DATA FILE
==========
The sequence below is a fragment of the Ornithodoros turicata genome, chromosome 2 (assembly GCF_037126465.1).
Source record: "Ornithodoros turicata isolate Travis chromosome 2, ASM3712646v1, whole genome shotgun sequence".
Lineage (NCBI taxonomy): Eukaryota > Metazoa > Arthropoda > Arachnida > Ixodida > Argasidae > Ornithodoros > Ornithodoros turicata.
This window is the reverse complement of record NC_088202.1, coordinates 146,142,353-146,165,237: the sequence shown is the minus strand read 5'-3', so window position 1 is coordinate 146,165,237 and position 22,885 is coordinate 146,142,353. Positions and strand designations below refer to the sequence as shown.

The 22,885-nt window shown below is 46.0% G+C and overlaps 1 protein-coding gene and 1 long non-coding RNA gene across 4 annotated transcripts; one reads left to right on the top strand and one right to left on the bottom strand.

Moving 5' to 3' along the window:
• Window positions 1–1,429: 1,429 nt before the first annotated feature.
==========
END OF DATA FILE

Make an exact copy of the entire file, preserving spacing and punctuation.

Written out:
The sequence below is a fragment of the Ornithodoros turicata genome, chromosome 2 (assembly GCF_037126465.1).
Source record: "Ornithodoros turicata isolate Travis chromosome 2, ASM3712646v1, whole genome shotgun sequence".
Lineage (NCBI taxonomy): Eukaryota > Metazoa > Arthropoda > Arachnida > Ixodida > Argasidae > Ornithodoros > Ornithodoros turicata.
This window is the reverse complement of record NC_088202.1, coordinates 146,142,353-146,165,237: the sequence shown is the minus strand read 5'-3', so window position 1 is coordinate 146,165,237 and position 22,885 is coordinate 146,142,353. Positions and strand designations below refer to the sequence as shown.

The 22,885-nt window shown below is 46.0% G+C and overlaps 1 protein-coding gene and 1 long non-coding RNA gene across 4 annotated transcripts; one reads left to right on the top strand and one right to left on the bottom strand.

Moving 5' to 3' along the window:
• Window positions 1–1,429: 1,429 nt before the first annotated feature.